Anyone have any fingernails left? We have an unstoppable force in the shape of first-time nominee Michelle Yeoh (“Everything Everywhere All at Once”) meeting an immovable object in the form of two-time winner Cate Blanchett (“TÁR”). They shared virtually every critics group award, before splitting the Golden Globes for Best Actress. Blanchett then took wins at Critics Choice and BAFTA before Yeoh got the final word, winning two statues for Actress and Ensemble at SAG. Where does that leave us? Well, Yeoh has the momentum and is the face of the soon-to-be Best Picture winner. On the other hand, the Oscars have given this award to exactly one non-white performer in 94 years, and only one Best Picture winner in the last 30 years has won multiple acting awards. Blanchett has the stronger precursors and overall record with the Academy, plus “TÁR” over-performed with its nominations, so it’s hard to believe they would let it go home empty-handed.
Winner: Cate Blanchett (“TÁR”)
BEST SUPPORTING ACTOR
There is not a whole lot to say here. With the exception of a shock win for Barry Keoghan at BAFTA, Ke Huy Quan has swept through with wins from the very first critics groups all the way to becoming an industry darling with victory at SAG. This win might be the safest bet for a standing ovation on Oscar night.
Winner: Ke Huy Quan (“Everything Everywhere All at Once”)
BEST SUPPORTING ACTRESS
For all the chaos in this category this season, the outcome here feels almost deceptively simple. Initially, Angela Bassett (“Black Panther: Wakanda Forever”) shocked everyone by winning the Golden Globe and Critics Choice, which put her in pole position for the Oscar. In the industry awards, however, she was derailed by Kerry Condon (“The Banshees of Inisherin”) at BAFTA and Jamie Lee Curtis (“Everything Everywhere All at Once”) at SAG. Curtis’ performance is arguably the weakest of the entire category, but she might ride the “Everything Everywhere” wave to the first win of her 45+ year career. Still, if “Banshees” is to avoid going home empty-handed, this is its best shot. An intriguing trend to note: Since 2015, the Oscar for Supporting Actress has stood as the only Oscar won by the respective film in each year. Condon’s role has the right balance of humor, pathos and screen-time to edge out the field.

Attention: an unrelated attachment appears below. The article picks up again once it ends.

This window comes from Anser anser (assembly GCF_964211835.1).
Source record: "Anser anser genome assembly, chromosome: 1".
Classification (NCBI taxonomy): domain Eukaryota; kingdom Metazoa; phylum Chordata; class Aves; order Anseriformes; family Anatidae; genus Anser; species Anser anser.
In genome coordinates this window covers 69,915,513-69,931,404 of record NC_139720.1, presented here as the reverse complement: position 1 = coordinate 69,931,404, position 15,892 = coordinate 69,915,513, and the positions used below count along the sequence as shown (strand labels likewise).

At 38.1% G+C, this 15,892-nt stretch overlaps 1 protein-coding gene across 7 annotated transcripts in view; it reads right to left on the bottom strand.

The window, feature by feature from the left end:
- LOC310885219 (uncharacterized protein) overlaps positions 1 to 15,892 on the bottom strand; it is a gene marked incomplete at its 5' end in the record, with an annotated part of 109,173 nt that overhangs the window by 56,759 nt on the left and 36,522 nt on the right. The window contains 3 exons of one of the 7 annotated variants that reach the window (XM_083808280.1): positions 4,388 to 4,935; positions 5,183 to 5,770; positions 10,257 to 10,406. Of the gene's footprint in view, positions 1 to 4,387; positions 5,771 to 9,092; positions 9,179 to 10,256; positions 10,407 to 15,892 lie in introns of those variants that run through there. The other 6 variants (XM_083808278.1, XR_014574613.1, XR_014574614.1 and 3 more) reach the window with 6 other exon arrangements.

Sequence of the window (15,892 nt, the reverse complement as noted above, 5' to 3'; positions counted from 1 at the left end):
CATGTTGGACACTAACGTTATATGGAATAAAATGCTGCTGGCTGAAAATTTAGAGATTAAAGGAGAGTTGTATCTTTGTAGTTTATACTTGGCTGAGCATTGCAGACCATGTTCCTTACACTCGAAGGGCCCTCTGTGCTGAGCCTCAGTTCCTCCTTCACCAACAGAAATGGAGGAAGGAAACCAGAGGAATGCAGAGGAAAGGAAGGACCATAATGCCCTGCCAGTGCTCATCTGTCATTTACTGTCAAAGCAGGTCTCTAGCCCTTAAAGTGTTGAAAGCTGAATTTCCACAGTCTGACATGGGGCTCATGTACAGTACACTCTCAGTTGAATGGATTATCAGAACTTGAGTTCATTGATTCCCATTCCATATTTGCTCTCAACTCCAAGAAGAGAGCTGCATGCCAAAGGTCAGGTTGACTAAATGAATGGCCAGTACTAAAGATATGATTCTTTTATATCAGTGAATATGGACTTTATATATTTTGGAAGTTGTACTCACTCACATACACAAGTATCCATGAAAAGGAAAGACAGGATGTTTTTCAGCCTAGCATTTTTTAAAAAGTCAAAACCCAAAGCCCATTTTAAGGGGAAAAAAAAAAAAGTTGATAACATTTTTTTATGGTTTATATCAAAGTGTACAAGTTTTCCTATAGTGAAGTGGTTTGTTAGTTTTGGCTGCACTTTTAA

Winner: Kerry Condon (“The Banshees of Inisherin”)
BEST ADAPTED SCREENPLAY
This category is yet another that started out seemingly obvious before fluctuating multiple directions, only to land right back where it started. Polley winning her first Oscar seemed a no-brainer, especially if “Women Talking” was to remain in the Best Picture mix. As the fall festivals passed, however, “All Quiet on the Western Front” has only grown in stature. “Women Talking” took the WGA, although “All Quiet” was ineligible. “All Quiet” took the BAFTA, where “Women Talking” wasn’t even nominated. This could really go either way, but my gut tells me this is where “Women Talking” gets a bone thrown to it.
Winner: “Women Talking” (Sarah Polley )
BEST ORIGINAL SCREENPLAY
Poor Martin McDonagh can’t catch a break. “Three Billboards Outside Ebbing, Missouri” seemed like a sure thing to get him at least one Oscar, be it for Original Screenplay or Best Picture. It ended up losing the former to the pop-culture juggernaut “Get Out,” and the latter went to “The Shape of Water.” This time around, he is up for the same two categories, plus Director, yet all three are poised to go to “Everything Everywhere All at Once.” Despite “The Banshees of Inisherin” winning screenplay at the Golden Globes and BAFTA, the overwhelming love for “Everything Everywhere” not materializing in a win for its audacious script would be a shock. It took Critics Choice and WGA, although “Banshees” was ineligible for the guild award. Something tells me his darkly comic sensibilities will always lean a little too divisive for the Academy. But hey, at least McDonagh will always have his Oscar for Live-Action Short…